The GSA Open Access and RDM policies can now be found in their respective VLE sections, and are also accessible from the Institutional Policies section of the GSA website, at the following link:  http://www.gsa.ac.uk/about-gsa/key-information/institutional-policies/

What’s new?      

The new sections of the VLE have enabled us to update our information and advice on RADAR, Open Access and Research Data Management, and we really hope you find it useful!

The RADAR section now brings together all the “How to…” guides you need to become a RADAR pro – they can be found under the ‘About RADAR’ section.   

We have a few new guides that you also might like to check out:

  • The ‘Adding dates to RADAR deposits’ guide explains why RADAR has now started prompting you for an ‘accepted date’ for conference papers and articles, and shows what information you need to supply, and why.
  • We also have a quick guide on ‘How to add a profile picture to RADAR’, which is a nice way to brighten up and personalise your RADAR profile page.

We have also added links to ‘Useful Resources’ that can help you make your work Open Access, and manage your research data – these can be found in the ‘What is Open Access?’  and ‘Research Data Management’ sections.

The RADAR Team are here to help!

The RADAR team hope these new sections on the VLE will provide you with useful information and tips on RADAR, OA and RDM, whenever you need it – but rest assured that the RADAR team are available to provide support and a friendly face if you need further information or assistance.

Dawn Pike, Research Information Co-ordinator

September 2016

The Benefits of Open Access

 

Following on from last month’s blog about RADAR’s open access download statistics we thought we would look further into the benefits of open access for GSA researchers.

Firstly, you may be wondering what exactly is ‘open access’?

Put simply, Open Access (OA) is online access to research outputs, which are free for anyone to view, read, download and reuse without the need to log in or make a payment.

Many researchers attach creative commons licenses to the outputs they make OA via RADAR (e.g. exhibition images, accepted manuscript of a journal article). These licenses let potential users know how they can re-use it and if there are any restrictions.

The info-graphic below explains the different types of creative commons licenses you can attach to your work, ranging from the most free to most restrictive:

cc licenses infographic

 ©foter.   Licensed under CC-BY-SA

So why should you make your research open access and what are the benefits for you?

Making your outputs openly accessible in a repository, such as RADAR, enables your research to be disseminated quickly and widely making it more visible and discoverable to a diverse global audience.

It also leads to increased engagement with, and understanding of, your research by business, government, charities and the wider public which is good for impact!  As we mentioned in our last blog post you can check your download statistics in RADAR to see how much your work has been downloaded and the impact it is making.

Open access research also has a citation advantage. There have been a number of studies which have shown that research that is made open access is cited more than work which is stuck behind a pay wall. See: http://www.1science.com/oanumbr.html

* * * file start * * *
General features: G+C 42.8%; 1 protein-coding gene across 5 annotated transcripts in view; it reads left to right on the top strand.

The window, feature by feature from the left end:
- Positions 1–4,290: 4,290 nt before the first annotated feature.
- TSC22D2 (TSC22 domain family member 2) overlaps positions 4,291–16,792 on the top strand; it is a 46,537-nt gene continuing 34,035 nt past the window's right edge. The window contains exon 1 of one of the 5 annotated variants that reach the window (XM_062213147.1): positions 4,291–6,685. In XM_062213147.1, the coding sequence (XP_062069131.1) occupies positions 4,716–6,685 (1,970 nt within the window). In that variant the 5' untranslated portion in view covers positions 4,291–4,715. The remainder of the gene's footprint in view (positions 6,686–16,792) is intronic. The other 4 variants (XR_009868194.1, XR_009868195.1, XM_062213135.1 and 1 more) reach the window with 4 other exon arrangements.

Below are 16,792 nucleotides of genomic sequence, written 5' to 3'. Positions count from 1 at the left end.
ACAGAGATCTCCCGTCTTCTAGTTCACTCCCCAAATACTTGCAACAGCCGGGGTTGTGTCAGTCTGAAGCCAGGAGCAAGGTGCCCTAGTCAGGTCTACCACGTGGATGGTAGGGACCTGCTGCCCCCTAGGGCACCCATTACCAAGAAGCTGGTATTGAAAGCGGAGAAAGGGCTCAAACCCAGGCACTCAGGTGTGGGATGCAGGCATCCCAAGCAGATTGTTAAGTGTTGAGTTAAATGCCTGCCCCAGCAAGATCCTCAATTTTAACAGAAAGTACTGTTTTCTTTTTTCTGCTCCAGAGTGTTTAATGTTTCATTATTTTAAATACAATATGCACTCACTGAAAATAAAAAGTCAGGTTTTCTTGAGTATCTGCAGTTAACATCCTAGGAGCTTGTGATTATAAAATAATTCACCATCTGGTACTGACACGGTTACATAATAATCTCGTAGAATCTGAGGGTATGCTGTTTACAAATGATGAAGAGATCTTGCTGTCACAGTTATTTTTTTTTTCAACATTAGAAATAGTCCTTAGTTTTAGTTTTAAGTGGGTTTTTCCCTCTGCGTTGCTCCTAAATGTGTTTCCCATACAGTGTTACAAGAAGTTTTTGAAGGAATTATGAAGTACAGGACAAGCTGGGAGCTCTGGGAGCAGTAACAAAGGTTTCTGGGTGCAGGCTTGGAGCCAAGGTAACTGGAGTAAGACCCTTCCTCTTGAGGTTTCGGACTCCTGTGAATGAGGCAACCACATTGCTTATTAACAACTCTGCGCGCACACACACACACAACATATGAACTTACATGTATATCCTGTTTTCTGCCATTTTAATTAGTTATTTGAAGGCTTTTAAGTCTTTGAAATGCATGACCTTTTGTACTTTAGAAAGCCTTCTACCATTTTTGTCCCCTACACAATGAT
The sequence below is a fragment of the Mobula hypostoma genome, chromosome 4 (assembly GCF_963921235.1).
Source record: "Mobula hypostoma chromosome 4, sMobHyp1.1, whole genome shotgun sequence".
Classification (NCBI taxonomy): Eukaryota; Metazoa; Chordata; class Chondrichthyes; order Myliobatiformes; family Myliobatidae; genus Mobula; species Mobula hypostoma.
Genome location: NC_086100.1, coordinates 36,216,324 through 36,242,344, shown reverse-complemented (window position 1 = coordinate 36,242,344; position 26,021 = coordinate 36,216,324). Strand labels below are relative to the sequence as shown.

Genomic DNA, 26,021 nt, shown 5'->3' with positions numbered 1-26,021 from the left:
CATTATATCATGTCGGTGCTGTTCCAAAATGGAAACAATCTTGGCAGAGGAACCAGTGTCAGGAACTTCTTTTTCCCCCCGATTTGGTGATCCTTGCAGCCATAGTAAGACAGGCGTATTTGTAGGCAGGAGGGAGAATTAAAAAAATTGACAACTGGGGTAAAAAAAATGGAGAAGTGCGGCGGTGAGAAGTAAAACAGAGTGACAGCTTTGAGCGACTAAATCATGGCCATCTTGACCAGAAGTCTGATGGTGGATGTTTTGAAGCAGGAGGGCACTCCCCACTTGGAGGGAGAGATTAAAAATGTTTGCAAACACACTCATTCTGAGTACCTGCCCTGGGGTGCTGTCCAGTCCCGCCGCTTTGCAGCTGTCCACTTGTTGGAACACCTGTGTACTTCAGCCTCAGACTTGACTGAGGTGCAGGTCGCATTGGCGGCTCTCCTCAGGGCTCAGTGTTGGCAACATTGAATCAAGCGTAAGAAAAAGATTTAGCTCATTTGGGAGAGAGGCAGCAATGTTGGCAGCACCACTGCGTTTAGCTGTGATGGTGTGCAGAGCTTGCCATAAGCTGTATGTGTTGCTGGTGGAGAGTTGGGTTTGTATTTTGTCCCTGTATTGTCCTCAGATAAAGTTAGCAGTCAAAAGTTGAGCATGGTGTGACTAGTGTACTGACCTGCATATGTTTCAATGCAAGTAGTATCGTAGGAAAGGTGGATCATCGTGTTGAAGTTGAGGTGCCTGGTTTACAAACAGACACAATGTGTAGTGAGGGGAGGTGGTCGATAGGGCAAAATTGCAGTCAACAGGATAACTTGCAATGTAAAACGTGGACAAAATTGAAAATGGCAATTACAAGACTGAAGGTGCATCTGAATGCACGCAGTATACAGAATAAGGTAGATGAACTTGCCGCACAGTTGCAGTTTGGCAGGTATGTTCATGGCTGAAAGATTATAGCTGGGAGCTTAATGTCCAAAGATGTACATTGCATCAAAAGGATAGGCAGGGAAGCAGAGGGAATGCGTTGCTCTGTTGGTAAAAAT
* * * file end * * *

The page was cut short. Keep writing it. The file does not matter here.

Open access isn’t just for traditional publications such as journal articles and conference papers!

 RADAR has many images of artefacts and exhibitions available to view and download, which are often some of our most accessed items.

A recent report by the Smithsonian noted institutions that are making images of their art collections open access have increased the public’s engagement with their artworks, and their collaborations with corporate partners.[1]

By making your research outputs OA you will showcase the research being undertaken at the GSA which can lead to potential students and collaborators accessing and using your research.

Open access is also a public good.

Making your images and articles open access provides a good return on public money and can enrich the cultural and intellectual lives of those who do not usually have access to, or engage with, art and design research.  In particular, OA can help researchers in developing countries who do not have access to up to date high level research.

If you would like to make your research outputs OA, but have concerns about copyright, require further information, or are simply not sure how to upload to RADAR, please feel free to contact the RADAR team we would be delighted to help!

 

[1] Kapsalis, E. (2016) The Impact of Open Access on Galleries, Libraries, Museums, & Archives, Washington D.C.: Smithsonian, p.11.

Dawn Pike, Research Information Co-ordinator

August 2016

 

GSA authors: Have you seen your RADAR download stats this month?

In the past few months we have seen a marked increase in the number of deposits in RADAR – and a big thank you to everyone who has deposited!  In fact between March – May 2016, a total of 336 new research outputs have been made live in the repository.

What’s even better is that 42 % of the items that have been added to RADAR in the last few months have files attached, that are openly accessible to the public to view and download.

chart 1

Interestingly, we have also noticed a huge spike in our download statistics, which can be seen in the chart below:

chart 2